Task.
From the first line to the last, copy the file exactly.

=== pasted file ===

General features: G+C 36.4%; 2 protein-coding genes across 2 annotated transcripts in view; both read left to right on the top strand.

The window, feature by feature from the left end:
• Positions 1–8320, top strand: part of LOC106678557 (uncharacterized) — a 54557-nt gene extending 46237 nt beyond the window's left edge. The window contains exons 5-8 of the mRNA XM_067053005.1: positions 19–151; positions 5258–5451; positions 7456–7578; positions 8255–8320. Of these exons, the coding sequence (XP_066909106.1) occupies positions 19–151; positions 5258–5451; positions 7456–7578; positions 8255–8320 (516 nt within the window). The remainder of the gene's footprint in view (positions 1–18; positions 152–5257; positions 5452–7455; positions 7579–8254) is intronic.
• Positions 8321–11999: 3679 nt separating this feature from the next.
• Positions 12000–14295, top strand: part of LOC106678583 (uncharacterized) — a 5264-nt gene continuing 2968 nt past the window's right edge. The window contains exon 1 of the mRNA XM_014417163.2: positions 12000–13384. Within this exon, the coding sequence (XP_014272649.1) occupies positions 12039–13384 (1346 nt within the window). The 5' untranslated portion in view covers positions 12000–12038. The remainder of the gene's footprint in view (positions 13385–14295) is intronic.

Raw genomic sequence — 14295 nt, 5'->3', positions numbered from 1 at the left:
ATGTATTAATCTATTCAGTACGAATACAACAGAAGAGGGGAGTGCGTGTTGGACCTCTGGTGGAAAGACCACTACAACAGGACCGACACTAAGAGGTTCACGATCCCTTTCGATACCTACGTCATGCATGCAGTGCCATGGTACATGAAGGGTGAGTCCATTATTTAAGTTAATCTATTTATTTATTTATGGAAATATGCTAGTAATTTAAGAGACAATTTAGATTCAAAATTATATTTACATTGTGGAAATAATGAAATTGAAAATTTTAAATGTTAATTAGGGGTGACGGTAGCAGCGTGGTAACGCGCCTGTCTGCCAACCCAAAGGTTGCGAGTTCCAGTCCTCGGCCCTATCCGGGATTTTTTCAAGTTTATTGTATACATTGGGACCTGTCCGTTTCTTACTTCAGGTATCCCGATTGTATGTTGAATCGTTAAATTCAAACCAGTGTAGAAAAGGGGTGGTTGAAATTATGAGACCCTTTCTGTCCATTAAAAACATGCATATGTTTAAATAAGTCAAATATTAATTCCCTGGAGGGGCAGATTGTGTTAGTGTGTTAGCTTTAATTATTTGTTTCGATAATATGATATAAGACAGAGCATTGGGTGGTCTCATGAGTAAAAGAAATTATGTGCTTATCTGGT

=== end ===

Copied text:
General features: G+C 36.4%; 2 protein-coding genes across 2 annotated transcripts in view; both read left to right on the top strand.

The window, feature by feature from the left end:
• Positions 1–8320, top strand: part of LOC106678557 (uncharacterized) — a 54557-nt gene extending 46237 nt beyond the window's left edge. The window contains exons 5-8 of the mRNA XM_067053005.1: positions 19–151; positions 5258–5451; positions 7456–7578; positions 8255–8320. Of these exons, the coding sequence (XP_066909106.1) occupies positions 19–151; positions 5258–5451; positions 7456–7578; positions 8255–8320 (516 nt within the window). The remainder of the gene's footprint in view (positions 1–18; positions 152–5257; positions 5452–7455; positions 7579–8254) is intronic.
• Positions 8321–11999: 3679 nt separating this feature from the next.
• Positions 12000–14295, top strand: part of LOC106678583 (uncharacterized) — a 5264-nt gene continuing 2968 nt past the window's right edge. The window contains exon 1 of the mRNA XM_014417163.2: positions 12000–13384. Within this exon, the coding sequence (XP_014272649.1) occupies positions 12039–13384 (1346 nt within the window). The 5' untranslated portion in view covers positions 12000–12038. The remainder of the gene's footprint in view (positions 13385–14295) is intronic.

Raw genomic sequence — 14295 nt, 5'->3', positions numbered from 1 at the left:
ATGTATTAATCTATTCAGTACGAATACAACAGAAGAGGGGAGTGCGTGTTGGACCTCTGGTGGAAAGACCACTACAACAGGACCGACACTAAGAGGTTCACGATCCCTTTCGATACCTACGTCATGCATGCAGTGCCATGGTACATGAAGGGTGAGTCCATTATTTAAGTTAATCTATTTATTTATTTATGGAAATATGCTAGTAATTTAAGAGACAATTTAGATTCAAAATTATATTTACATTGTGGAAATAATGAAATTGAAAATTTTAAATGTTAATTAGGGGTGACGGTAGCAGCGTGGTAACGCGCCTGTCTGCCAACCCAAAGGTTGCGAGTTCCAGTCCTCGGCCCTATCCGGGATTTTTTCAAGTTTATTGTATACATTGGGACCTGTCCGTTTCTTACTTCAGGTATCCCGATTGTATGTTGAATCGTTAAATTCAAACCAGTGTAGAAAAGGGGTGGTTGAAATTATGAGACCCTTTCTGTCCATTAAAAACATGCATATGTTTAAATAAGTCAAATATTAATTCCCTGGAGGGGCAGATTGTGTTAGTGTGTTAGCTTTAATTATTTGTTTCGATAATATGATATAAGACAGAGCATTGGGTGGTCTCATGAGTAAAAGAAATTATGTGCTTATCTGGT